Owen Doyle: Reluctance of Wayne Barnes to consult TMO proves baffling

Coming appointments will see at least one of four high-profile referees miss out

Ireland’s sorry defeat to the All Blacks is covered really well here by others in this parish.

Joe Schmidt deserves immense plaudits for a terrific tenure studded with great success. But, truly, a golden age is over. Andy Farrell now has a different job on his hands than when he was appointed to succeed Schmidt.

He can count on the continued support of the wonderful fans who drowned out the haka with The Fields of Athenry.

Firstly, it is important to say that the match officials, overall, had a pretty good weekend at the office, one strange performance apart. The first two semi-finals were won by wide margins, so there was little focus on the referee.


Both winners had the advantage of an extra week’s rest. Having also benefitted from a break, France were evidently much the fresher team and let Wales off the hook as they only went down by a only a point having had a man sent off and been denied five points by the goalpost. The cancelled matches have sort of tarnished things.

If the referee selectors weren’t already scratching their heads, they’re scratching them now. The England v New Zealand semi-final appointment will prove a mighty headache.

From the start, I had Wayne Barnes and Jerome Garces in pole position. The weekend showed a lot of movement in that thinking.

Barnes may figure again, and he’ll need to be better than in Japan v South Africa. His refusal to check with the TMO on issues of foul play bordered on arrogance. The TMO is there for a reason, but Wayne decided he didn’t need him. Or was it an ill-conceived pre-match plan?

So, the Springbok prop Tendai Mtawarira got yellow for a spear tackle. Maybe that would have been the conclusion of a review, but maybe it would have been red.

Then Japan escaped a clear and obvious yellow card, with the referee deciding that he’d had clear sight of the incident. On replay, the only thing clear was that he hadn’t.

The TMO, fellow Englishman Rowan Kitt, did not advise Barnes that a review was a good idea, necessary, in each case. He should have. A disallowed try for South Africa, for being held in the tackle, could have been allowed and checked. In which case it looks like it would have stood.

On the foul plays it seemed a dereliction of duty by both referee and TMO, and there are questions to be asked, and answered.

First class

Garces in England v Australia produced a mixed bag. He seemed anxious, subjective I know; and the scrums were a total shambles, objective. His communication was not clear, and his indecisiveness led to continuous resets throughout the match, and took far too much time out of the match. He’ll review carefully his handling of the breakdown.

It was disappointing to see a significant amount of ‘sledging’ – front row players and others were involved. Tapping opponents on their heads when a scrum penalty was won. Or cheering – arms aloft – when an opponent knocked-on. The referee needs to get that cut out. It is not rugby, nor should it be allowed to become so.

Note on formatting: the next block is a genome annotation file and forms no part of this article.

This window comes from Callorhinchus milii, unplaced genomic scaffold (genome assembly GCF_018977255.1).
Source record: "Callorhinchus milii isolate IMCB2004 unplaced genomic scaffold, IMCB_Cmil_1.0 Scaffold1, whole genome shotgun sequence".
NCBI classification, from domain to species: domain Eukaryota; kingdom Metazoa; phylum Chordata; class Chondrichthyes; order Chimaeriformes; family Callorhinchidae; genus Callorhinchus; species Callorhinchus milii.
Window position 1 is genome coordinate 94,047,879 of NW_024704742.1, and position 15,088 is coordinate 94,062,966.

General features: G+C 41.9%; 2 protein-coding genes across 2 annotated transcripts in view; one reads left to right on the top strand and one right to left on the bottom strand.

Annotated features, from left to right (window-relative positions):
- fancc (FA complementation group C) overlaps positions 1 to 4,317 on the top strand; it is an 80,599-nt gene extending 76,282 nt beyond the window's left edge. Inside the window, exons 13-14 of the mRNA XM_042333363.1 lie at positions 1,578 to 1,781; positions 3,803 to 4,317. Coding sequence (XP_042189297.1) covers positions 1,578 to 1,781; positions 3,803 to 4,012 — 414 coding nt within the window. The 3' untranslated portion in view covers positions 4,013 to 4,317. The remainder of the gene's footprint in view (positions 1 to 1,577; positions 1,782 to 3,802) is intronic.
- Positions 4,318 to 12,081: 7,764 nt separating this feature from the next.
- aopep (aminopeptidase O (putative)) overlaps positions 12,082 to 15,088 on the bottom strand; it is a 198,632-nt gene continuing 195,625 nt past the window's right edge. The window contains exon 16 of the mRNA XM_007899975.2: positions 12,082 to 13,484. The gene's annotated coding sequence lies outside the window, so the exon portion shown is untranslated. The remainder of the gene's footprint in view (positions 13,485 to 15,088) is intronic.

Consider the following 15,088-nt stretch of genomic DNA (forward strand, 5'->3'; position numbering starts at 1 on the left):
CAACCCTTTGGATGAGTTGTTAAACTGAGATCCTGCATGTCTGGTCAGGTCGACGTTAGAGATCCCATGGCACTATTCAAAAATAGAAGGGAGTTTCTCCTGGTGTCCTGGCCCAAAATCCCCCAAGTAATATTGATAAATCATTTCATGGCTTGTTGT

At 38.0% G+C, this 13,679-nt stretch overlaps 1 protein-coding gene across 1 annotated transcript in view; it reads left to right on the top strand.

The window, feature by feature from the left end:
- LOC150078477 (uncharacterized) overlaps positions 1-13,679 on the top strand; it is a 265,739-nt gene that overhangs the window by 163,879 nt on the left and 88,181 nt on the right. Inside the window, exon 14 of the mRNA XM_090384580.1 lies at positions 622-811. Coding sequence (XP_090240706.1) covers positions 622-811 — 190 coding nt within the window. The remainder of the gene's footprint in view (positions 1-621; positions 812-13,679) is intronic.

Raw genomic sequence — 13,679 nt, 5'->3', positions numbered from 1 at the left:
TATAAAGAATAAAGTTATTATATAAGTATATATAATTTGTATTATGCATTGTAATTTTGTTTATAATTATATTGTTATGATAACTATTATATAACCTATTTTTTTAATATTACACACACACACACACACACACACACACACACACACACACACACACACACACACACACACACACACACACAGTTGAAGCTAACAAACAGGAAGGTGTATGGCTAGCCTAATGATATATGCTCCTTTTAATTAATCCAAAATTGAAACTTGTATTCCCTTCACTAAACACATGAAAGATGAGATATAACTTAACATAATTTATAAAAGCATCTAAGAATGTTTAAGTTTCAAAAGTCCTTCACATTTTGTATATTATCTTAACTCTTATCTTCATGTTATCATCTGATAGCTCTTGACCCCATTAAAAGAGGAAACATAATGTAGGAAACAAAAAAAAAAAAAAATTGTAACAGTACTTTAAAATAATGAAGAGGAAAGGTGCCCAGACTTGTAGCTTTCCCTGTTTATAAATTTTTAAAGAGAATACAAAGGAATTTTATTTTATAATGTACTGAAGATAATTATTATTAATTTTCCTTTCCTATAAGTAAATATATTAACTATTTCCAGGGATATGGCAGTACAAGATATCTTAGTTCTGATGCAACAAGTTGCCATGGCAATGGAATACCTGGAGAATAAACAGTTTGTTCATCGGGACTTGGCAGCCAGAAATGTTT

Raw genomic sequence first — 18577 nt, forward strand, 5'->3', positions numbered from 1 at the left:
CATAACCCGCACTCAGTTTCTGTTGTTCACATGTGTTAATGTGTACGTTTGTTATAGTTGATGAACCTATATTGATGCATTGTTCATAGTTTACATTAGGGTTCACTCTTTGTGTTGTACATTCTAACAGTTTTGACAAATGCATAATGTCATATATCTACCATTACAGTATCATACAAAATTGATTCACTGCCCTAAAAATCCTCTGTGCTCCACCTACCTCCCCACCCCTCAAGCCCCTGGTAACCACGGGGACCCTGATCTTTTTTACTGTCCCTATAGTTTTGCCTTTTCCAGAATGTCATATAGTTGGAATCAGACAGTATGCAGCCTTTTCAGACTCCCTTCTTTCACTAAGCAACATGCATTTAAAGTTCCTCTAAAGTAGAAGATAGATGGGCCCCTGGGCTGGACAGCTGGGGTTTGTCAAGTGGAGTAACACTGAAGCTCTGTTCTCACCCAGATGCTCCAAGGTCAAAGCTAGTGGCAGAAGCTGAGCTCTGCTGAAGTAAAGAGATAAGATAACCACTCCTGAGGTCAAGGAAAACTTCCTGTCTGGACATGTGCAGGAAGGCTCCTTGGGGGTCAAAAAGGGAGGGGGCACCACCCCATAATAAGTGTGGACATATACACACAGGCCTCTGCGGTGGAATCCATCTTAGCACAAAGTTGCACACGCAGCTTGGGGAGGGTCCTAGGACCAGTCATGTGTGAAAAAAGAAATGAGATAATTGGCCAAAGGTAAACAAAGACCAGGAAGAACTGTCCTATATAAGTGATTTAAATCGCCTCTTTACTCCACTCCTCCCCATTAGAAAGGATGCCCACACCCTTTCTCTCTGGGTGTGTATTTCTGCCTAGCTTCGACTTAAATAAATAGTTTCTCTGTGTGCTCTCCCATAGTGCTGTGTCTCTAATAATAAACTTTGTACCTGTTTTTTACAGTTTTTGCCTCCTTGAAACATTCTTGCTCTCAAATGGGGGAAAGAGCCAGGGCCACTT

TMO Skeen was quieter than he has been. One leading intervention was summarily contradicted by the referee. These guys must not lead, it is not their job.

In the Ireland v New Zealand game Nigel Owens was relaxed, assured, confidence itself. He went out with a plan and delivered it. His communication was first class. Nothing surprised him. His remonstration to Murray, “there’s a way of asking us”, and, at the same time, having it checked, showed experienced balance. Murray was right.

He did really well to dissect the long lead up to a NZ touch-down where there was no offside, and the try stood correctly. TMO Graham Hughes, without leading, advised well in this decision.

On one occasion, Nigel’s inoffensive finger wag was evidence of literal finger tip control.

Clearly, the players respect him, and accept his calls, as evidenced by the positive player-referee rapport.

Both Garces and Owens were guilty of missing a few important illegal ruck entries, for example Stockdale was blasted away in the moment before New Zealand’s final try.

These entries have been common in too many matches and we can only hope that one is not critical in the semis or final matches.

Jaco Peyper, in Wales v France, had another mixed performance, with several inconsistencies at the breakdown. Midfield offside was blatant and frequent.

France will rue the disallowed try by captain Guirado just before half-time, the referee deciding that a knock-on advantage was not over, despite Wales having unhindered possession and choosing to run.

Unprovoked violence

A ruck and several non-pressurised passes before the ball was intercepted. Had the ball gone to hand then Wales had the possibility of a length of the pitch run, maybe to score. Two bites of the cherry from a knock-on? Mmmm.

Let’s hope that we’re not starting to see knock-on advantages being treated the same way as penalty advantages.

France will rue more the shocking moment of unprovoked violence from their lock Vahaamahina, whose elbow into the face of Aaron Wainwright was an easy decision – red card.

It cost France the match. He was sorely missed, and it led to both an attacking and defending scrum being easily disrupted. The latter led to Wales’ winning score.

The coming appointments will see at least one of Barnes, Garces, Owens and Peyper missing out, as the tournament gets to the sharpest off sharp ends.

Competitive it is. By the time you read this, the appointments may well have been announced. The selectors will be meeting as this is written.

They must base their considerations only on merit, and not bring any emotional or other interests to their thinking.

The teams, the tournament deserve nothing less.

Owen Doyle is a former Test referee and former director of referees with the IRFU. He will be writing for The Irish Times throughout the World Cup